With the abundance of online content, it’s easy for kids to pick and choose snippets of information to use in blogs, essays, and assignments and claim it as their own. Sometimes, kids may not realize that they are doing something wrong by copying others’ work, and sometimes actions are intentional; regardless, the consequences are the same, and it is a parent’s job to educate kids on what it takes to avoid plagiarizing.
It would certainly be ironic if we were to botch this citation, so we are choosing our words very carefully here when we say that, according to Plagiarism.org, an online site ostensibly designed “to help people all over the world prevent plagiarism and restore integrity to written work,” that many potential cases of plagiarism can be prevented by simply citing sources.
Regardless of where you stand on copying though, the fact is that the Internet makes plagiarism easy for children and college students, as we point out in Parenting High-Tech Kids: The Ultimate Internet, Web, and Online Safety Guide. Think about how simple it is to go to Wikipedia or another popular reference website, look up a subject and then copy and paste the material. Not surprisingly, swiping others’ research, words or original material and reusing it has become a widespread problem in schools, and one that can carry some serious consequences. At the very least, many teachers will automatically give students Fs on the assignment if they find out that pupils have copied or stolen someone else’s work.
Moreover, when Bay Area students at Leland High School were recently caught cheating on finals by using a password to steal copies of the test before it was given out, one student told the San Jose Mercury News that “it’s pretty much normal that kids are cheating on tests.” Numbers alone tell the tale, with the statistics on cheating today somewhat shocking. A Rutgers Business School survey reported that two-thirds of high school students admit to cheating in some form.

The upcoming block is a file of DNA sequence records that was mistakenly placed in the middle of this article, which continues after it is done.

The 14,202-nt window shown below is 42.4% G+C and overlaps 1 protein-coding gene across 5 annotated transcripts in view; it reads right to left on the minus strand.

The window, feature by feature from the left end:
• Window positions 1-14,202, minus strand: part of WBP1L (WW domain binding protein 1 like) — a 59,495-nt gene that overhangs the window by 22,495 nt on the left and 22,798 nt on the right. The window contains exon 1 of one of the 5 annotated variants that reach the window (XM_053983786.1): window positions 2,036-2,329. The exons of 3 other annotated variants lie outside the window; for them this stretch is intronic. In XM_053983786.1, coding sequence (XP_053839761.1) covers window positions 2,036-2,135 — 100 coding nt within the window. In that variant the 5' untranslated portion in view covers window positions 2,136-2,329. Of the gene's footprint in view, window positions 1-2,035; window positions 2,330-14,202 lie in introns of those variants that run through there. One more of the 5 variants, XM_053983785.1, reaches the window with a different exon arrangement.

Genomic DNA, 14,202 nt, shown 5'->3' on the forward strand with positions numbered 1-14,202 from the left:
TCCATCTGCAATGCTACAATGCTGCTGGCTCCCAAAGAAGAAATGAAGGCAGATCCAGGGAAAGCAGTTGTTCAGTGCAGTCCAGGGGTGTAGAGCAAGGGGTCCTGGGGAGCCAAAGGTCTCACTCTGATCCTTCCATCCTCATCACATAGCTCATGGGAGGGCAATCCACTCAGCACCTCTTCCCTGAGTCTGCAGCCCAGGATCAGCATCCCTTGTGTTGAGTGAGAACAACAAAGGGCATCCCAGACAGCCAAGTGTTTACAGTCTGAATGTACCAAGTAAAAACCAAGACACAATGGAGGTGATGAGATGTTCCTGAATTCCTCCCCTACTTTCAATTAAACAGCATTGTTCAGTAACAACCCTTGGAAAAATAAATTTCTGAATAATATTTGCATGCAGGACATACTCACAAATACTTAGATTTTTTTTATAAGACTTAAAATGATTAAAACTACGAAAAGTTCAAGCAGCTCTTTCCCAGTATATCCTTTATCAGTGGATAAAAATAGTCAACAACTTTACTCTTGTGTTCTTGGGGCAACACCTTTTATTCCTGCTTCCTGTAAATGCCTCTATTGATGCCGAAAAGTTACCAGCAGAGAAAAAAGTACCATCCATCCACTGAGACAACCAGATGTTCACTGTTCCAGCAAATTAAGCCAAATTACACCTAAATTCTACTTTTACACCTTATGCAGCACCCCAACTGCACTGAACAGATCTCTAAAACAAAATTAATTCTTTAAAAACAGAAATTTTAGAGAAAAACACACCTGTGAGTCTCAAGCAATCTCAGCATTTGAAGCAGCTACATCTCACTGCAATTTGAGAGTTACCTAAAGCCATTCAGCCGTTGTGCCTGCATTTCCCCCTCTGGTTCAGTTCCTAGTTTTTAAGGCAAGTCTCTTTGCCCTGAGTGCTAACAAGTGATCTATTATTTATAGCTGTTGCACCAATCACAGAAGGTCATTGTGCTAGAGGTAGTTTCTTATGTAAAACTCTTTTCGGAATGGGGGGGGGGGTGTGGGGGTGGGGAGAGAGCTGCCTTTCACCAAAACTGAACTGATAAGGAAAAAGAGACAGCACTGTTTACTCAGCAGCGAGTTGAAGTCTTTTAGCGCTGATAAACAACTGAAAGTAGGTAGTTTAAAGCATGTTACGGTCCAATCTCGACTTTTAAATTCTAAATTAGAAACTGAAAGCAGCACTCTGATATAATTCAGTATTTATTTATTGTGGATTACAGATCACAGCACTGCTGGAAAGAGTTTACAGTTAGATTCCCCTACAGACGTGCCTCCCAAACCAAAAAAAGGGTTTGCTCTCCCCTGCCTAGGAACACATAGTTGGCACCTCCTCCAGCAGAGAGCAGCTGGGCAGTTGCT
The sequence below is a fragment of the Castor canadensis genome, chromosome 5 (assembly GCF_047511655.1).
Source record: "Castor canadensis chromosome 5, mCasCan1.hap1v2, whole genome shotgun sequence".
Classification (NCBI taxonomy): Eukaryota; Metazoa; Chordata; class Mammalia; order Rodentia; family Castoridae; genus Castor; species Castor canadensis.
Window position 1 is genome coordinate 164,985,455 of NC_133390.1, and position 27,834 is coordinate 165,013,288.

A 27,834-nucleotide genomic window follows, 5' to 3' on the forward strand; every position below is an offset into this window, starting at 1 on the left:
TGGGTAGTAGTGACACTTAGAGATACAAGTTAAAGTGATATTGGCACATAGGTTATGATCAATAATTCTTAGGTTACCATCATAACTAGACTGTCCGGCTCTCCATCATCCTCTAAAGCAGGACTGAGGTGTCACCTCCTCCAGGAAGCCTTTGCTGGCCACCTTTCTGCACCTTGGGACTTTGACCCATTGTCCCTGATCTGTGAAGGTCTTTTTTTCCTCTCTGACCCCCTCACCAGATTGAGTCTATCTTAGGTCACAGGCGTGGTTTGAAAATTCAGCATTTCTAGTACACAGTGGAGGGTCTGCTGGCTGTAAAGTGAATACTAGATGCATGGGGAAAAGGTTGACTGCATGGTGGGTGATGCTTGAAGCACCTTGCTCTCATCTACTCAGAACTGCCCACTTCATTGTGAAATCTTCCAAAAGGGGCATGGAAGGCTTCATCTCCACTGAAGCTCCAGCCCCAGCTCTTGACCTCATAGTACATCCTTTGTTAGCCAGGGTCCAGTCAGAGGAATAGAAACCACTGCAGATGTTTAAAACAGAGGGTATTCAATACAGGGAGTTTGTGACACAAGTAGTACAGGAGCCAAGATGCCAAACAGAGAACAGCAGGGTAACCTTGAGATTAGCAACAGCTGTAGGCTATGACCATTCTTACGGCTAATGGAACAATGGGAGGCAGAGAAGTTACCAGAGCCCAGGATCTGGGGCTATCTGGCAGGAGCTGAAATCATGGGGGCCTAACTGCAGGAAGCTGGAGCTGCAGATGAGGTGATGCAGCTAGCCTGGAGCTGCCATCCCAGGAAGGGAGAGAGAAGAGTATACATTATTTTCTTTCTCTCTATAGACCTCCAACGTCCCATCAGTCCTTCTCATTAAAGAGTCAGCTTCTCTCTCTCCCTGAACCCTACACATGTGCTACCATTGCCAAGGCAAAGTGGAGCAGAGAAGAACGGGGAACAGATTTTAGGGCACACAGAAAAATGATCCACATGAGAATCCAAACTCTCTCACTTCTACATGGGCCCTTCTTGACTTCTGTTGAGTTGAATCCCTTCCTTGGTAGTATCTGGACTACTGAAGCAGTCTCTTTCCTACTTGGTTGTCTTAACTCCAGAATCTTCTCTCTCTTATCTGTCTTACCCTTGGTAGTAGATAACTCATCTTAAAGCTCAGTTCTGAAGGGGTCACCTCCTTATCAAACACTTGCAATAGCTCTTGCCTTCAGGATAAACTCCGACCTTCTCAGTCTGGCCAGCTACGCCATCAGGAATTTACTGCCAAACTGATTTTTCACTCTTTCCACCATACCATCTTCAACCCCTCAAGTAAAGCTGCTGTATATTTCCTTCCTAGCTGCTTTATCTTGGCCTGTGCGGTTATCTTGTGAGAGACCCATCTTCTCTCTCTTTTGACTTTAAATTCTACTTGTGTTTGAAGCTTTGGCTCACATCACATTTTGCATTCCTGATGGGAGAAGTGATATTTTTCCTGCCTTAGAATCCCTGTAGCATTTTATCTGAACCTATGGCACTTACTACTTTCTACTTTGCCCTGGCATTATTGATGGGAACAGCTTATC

Considering the growing ubiquity of smartphones, it’s not a tough leap to make to see that kids are using the Internet to cheat, both in school and at home with increasing frequency as well. More than two-thirds of college students admit to using online sources when cheating. In fact, in a recent study of high-tech cheating conducted by Common Sense Media, 38% of kids aged 13-17 said they’d copied text from the Internet and passed it off as their own, and more than a third admitted to using their cell phones to cheat.36) Understanding Plagiarism and Helping Your Kids
According to NoCheating.org, nine out of ten middle-schoolers admit to copying each other’s homework, and two-thirds say they’ve cheated on exams.Fully one-fifth of boys and one quarter of girls report that cheating started for them in first grade, showing that this behavior begins at an early age. Needless to say, it’s easy to do the math here – and from a parent’s perspective, it’s hard to be pleased with how the numbers add up when it comes to the chances that their kids may be using the Internet to cheat.
While tools and resources such as TurnItIn, iThenticate or CheckForPlagiarism.net can help catch plagiarizers, there’s no 100% foolproof way to prevent the act of plagiarism. But you can help prevent it by actively speaking with your kids, teaching them not to do so, and explaining why stealing others’ work is wrong. Have the conversation with kids, and let them know you’re aware of the issue – the fact you’re potentially watching over their shoulder won’t be a magic cure-all for the problem, but it will provide added deterrent.
There’s a great guide for discussing plagiarism with your children at KidsHealth.org called “What is Plagiarism?” In addition to providing an anti-plagiarism checklist, the site offers a clear definition and examples of plagiarism that are designed to be understood even by elementary school children.
Some families allow children a brief window during which the computer and Internet may be used at the start of a homework assignment, and then require either that the computer be turned off or the Internet connection disabled for the rest of the assignment. Not only can that prevent cutting and pasting or accessing answers online, but it can also prevent other distractions. However, it’s worth noting that precluding access to online research or reference material may have potentially detrimental effects on children’s ability to complete assignments as well – let logic rule here.
Common Sense Media suggests that kids need to learn that they must always credit a source when referencing it, and recommends talking to teachers and principals to ensure that kids understand the proper techniques for source citation. However, children should also understand just how much material is appropriate to cite – simply noting a source does not give them the right to copy content wholesale, let alone in bulk.
Encourage your kids to double check their work for any citations or quotes contained within, and be sure to attribute them to proper sources. Also make a point of personally going back and examining the source material referenced to make sure it’s not been simply copied outright.
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